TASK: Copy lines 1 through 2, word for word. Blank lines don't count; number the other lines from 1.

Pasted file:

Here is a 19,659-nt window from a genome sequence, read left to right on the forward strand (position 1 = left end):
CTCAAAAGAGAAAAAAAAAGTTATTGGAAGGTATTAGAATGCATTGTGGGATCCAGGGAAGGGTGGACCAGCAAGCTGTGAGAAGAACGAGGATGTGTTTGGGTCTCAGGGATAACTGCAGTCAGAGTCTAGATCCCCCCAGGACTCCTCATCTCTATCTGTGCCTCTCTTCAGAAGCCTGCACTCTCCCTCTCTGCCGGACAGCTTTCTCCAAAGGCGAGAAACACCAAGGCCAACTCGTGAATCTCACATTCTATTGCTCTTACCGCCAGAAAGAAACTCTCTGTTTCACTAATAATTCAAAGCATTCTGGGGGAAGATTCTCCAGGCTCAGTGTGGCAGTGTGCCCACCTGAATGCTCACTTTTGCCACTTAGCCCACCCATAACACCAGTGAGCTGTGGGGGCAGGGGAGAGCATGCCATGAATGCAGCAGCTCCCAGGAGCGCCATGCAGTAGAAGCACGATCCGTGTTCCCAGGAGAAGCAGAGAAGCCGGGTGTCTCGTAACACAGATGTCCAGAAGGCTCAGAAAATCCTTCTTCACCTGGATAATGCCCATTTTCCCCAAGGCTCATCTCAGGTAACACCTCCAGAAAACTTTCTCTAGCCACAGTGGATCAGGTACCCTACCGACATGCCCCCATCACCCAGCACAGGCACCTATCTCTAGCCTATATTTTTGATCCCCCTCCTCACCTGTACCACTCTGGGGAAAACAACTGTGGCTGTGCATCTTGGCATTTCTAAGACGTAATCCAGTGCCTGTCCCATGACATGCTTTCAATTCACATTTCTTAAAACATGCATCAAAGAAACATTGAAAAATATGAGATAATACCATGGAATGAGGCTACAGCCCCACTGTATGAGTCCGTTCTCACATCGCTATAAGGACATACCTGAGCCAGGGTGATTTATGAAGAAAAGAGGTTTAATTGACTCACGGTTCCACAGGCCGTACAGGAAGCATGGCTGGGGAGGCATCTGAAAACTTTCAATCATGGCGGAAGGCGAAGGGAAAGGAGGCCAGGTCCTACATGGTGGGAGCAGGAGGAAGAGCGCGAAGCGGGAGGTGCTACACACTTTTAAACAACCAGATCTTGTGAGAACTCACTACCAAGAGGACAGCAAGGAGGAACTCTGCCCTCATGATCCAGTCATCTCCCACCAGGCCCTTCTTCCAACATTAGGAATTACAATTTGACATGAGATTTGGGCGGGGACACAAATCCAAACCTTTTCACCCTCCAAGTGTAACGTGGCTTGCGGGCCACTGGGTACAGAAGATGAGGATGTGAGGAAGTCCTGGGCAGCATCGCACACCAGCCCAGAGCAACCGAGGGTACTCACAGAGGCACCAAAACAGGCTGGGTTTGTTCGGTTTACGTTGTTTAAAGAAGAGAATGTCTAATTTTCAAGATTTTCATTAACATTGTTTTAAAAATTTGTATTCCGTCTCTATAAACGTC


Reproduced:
Here is a 19,659-nt window from a genome sequence, read left to right on the forward strand (position 1 = left end):
CTCAAAAGAGAAAAAAAAAGTTATTGGAAGGTATTAGAATGCATTGTGGGATCCAGGGAAGGGTGGACCAGCAAGCTGTGAGAAGAACGAGGATGTGTTTGGGTCTCAGGGATAACTGCAGTCAGAGTCTAGATCCCCCCAGGACTCCTCATCTCTATCTGTGCCTCTCTTCAGAAGCCTGCACTCTCCCTCTCTGCCGGACAGCTTTCTCCAAAGGCGAGAAACACCAAGGCCAACTCGTGAATCTCACATTCTATTGCTCTTACCGCCAGAAAGAAACTCTCTGTTTCACTAATAATTCAAAGCATTCTGGGGGAAGATTCTCCAGGCTCAGTGTGGCAGTGTGCCCACCTGAATGCTCACTTTTGCCACTTAGCCCACCCATAACACCAGTGAGCTGTGGGGGCAGGGGAGAGCATGCCATGAATGCAGCAGCTCCCAGGAGCGCCATGCAGTAGAAGCACGATCCGTGTTCCCAGGAGAAGCAGAGAAGCCGGGTGTCTCGTAACACAGATGTCCAGAAGGCTCAGAAAATCCTTCTTCACCTGGATAATGCCCATTTTCCCCAAGGCTCATCTCAGGTAACACCTCCAGAAAACTTTCTCTAGCCACAGTGGATCAGGTACCCTACCGACATGCCCCCATCACCCAGCACAGGCACCTATCTCTAGCCTATATTTTTGATCCCCCTCCTCACCTGTACCACTCTGGGGAAAACAACTGTGGCTGTGCATCTTGGCATTTCTAAGACGTAATCCAGTGCCTGTCCCATGACATGCTTTCAATTCACATTTCTTAAAACATGCATCAAAGAAACATTGAAAAATATGAGATAATACCATGGAATGAGGCTACAGCCCCACTGTATGAGTCCGTTCTCACATCGCTATAAGGACATACCTGAGCCAGGGTGATTTATGAAGAAAAGAGGTTTAATTGACTCACGGTTCCACAGGCCGTACAGGAAGCATGGCTGGGGAGGCATCTGAAAACTTTCAATCATGGCGGAAGGCGAAGGGAAAGGAGGCCAGGTCCTACATGGTGGGAGCAGGAGGAAGAGCGCGAAGCGGGAGGTGCTACACACTTTTAAACAACCAGATCTTGTGAGAACTCACTACCAAGAGGACAGCAAGGAGGAACTCTGCCCTCATGATCCAGTCATCTCCCACCAGGCCCTTCTTCCAACATTAGGAATTACAATTTGACATGAGATTTGGGCGGGGACACAAATCCAAACCTTTTCACCCTCCAAGTGTAACGTGGCTTGCGGGCCACTGGGTACAGAAGATGAGGATGTGAGGAAGTCCTGGGCAGCATCGCACACCAGCCCAGAGCAACCGAGGGTACTCACAGAGGCACCAAAACAGGCTGGGTTTGTTCGGTTTACGTTGTTTAAAGAAGAGAATGTCTAATTTTCAAGATTTTCATTAACATTGTTTTAAAAATTTGTATTCCGTCTCTATAAACGTC